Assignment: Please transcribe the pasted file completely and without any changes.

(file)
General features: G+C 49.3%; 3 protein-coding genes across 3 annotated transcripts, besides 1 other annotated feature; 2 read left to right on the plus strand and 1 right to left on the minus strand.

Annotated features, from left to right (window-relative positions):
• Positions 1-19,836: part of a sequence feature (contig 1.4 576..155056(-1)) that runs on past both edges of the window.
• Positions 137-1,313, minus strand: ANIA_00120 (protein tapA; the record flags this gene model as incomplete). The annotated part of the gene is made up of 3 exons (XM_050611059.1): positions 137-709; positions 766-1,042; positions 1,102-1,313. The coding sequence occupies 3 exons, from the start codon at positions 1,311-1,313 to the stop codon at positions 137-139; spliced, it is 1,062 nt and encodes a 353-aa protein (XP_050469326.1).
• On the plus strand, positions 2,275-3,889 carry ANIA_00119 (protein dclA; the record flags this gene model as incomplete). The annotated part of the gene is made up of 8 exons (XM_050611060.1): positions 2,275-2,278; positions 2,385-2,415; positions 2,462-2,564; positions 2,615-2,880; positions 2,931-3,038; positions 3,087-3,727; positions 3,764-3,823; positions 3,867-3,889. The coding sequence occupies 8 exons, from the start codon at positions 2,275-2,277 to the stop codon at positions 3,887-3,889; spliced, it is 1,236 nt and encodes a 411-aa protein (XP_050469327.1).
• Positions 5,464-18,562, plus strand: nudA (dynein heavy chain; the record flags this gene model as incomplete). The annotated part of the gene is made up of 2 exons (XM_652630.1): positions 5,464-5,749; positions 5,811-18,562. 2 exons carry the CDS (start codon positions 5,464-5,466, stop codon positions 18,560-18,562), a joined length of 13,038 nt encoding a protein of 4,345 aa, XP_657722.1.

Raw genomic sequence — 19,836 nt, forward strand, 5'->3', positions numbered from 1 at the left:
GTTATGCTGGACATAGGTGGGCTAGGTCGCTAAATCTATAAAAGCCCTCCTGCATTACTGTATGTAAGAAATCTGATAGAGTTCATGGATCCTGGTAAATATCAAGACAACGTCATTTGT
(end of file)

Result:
General features: G+C 49.3%; 3 protein-coding genes across 3 annotated transcripts, besides 1 other annotated feature; 2 read left to right on the plus strand and 1 right to left on the minus strand.

Annotated features, from left to right (window-relative positions):
• Positions 1-19,836: part of a sequence feature (contig 1.4 576..155056(-1)) that runs on past both edges of the window.
• Positions 137-1,313, minus strand: ANIA_00120 (protein tapA; the record flags this gene model as incomplete). The annotated part of the gene is made up of 3 exons (XM_050611059.1): positions 137-709; positions 766-1,042; positions 1,102-1,313. The coding sequence occupies 3 exons, from the start codon at positions 1,311-1,313 to the stop codon at positions 137-139; spliced, it is 1,062 nt and encodes a 353-aa protein (XP_050469326.1).
• On the plus strand, positions 2,275-3,889 carry ANIA_00119 (protein dclA; the record flags this gene model as incomplete). The annotated part of the gene is made up of 8 exons (XM_050611060.1): positions 2,275-2,278; positions 2,385-2,415; positions 2,462-2,564; positions 2,615-2,880; positions 2,931-3,038; positions 3,087-3,727; positions 3,764-3,823; positions 3,867-3,889. The coding sequence occupies 8 exons, from the start codon at positions 2,275-2,277 to the stop codon at positions 3,887-3,889; spliced, it is 1,236 nt and encodes a 411-aa protein (XP_050469327.1).
• Positions 5,464-18,562, plus strand: nudA (dynein heavy chain; the record flags this gene model as incomplete). The annotated part of the gene is made up of 2 exons (XM_652630.1): positions 5,464-5,749; positions 5,811-18,562. 2 exons carry the CDS (start codon positions 5,464-5,466, stop codon positions 18,560-18,562), a joined length of 13,038 nt encoding a protein of 4,345 aa, XP_657722.1.

Raw genomic sequence — 19,836 nt, forward strand, 5'->3', positions numbered from 1 at the left:
GTTATGCTGGACATAGGTGGGCTAGGTCGCTAAATCTATAAAAGCCCTCCTGCATTACTGTATGTAAGAAATCTGATAGAGTTCATGGATCCTGGTAAATATCAAGACAACGTCATTTGT